As the COVID-19 pandemic began to sweep the globe in early 2020, Singapore was immediately on the alert, having learned from previous experiences with SARS, H1N1 and Zika. The Lion City is a major Southeast Asian travel hub, and with a local population of over 5.7 million people in a high-density urban setting, was mindful of the impact of a potential pandemic.
Decision-makers had to deploy countermeasures to contain the spread of the coronavirus quickly. However, at the time, COVID-19 was an invisible enemy; relatively little was known about the nature of viral transmission and how best to protect the wider community from a potentially devastating outbreak.
In a bid to fill in the blanks, the Singapore 2019 Novel Coronavirus Outbreak Research Team set to work, assessing the settings and activities linked to spikes in COVID-19 transmission. Their study, published in the medical journal The Lancet, describes the team’s observations on three outbreak clusters that originated from a tour group from China, a corporate event and a church.
Sebastian Maurer-Stroh, Deputy Executive Director of Research at A*STAR’s Bioinformatics Institute (BII), was among a multidisciplinary team of scientists, clinicians, bioinformaticians and epidemiologists involved in the study.
Using a combination of epidemiological and clinical data as well as field interviews, the work provided much-needed answers for how surveillance and contract tracing are vital in curtailing the spread of the virus.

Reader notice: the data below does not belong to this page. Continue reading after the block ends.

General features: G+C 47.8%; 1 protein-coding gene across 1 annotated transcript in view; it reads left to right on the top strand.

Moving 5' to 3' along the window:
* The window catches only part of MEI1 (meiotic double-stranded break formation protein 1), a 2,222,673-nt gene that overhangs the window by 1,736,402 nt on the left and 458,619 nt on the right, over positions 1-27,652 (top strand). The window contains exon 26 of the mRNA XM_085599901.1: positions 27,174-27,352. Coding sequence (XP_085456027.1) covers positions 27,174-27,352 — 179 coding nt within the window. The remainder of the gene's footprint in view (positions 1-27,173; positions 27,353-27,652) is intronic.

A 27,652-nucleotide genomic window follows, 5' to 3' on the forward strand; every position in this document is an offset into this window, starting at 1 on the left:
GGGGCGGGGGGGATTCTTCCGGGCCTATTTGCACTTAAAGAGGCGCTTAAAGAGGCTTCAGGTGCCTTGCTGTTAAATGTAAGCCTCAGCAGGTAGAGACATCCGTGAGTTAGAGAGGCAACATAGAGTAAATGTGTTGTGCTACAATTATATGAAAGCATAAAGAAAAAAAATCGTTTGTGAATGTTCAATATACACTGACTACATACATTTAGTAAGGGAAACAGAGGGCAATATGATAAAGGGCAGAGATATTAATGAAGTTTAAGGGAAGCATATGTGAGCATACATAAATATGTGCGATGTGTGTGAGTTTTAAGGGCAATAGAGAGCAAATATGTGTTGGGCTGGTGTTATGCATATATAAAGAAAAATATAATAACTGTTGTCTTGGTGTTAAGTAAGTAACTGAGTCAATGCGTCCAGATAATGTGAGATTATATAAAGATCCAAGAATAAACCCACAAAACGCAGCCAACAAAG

The dynamics of COVID-19 transmission within the spotlighted clusters revealed some interesting findings: of the 36 individuals who tested positive for COVID-19, the transmission of the virus was, in most cases, linked to close contact with an infected individual, such as people living in the same household. Prolonged contact with international travelers, at events such as conferences, also put individuals at a higher risk of infection.
Indirect transmission, through sharing food or touching common surfaces was found to also be a possible route. To mitigate the virus from spreading this way, the authors call for public health messages that stress the importance of proper hand hygiene and social distancing.
Lessons learned from the local clusters indicate that transmission tracking is key. “It is also important for countries to do active case-finding among close contacts of affected individuals, including contacts with mild symptoms, to contain clusters and stop them from spreading,” the authors write.
They also called for further studies to address how the virus is spread by individuals who display no symptoms, which remains a grey zone for epidemiologists. “Although there is interest in asymptomatic transmission, we are unable to address this point in our study, and further studies should be done to better understand disease transmissibility of asymptomatic cases,” the authors write.
The A*STAR-affiliated researcher contributing to this research is from the Bioinformatics Institute (BII).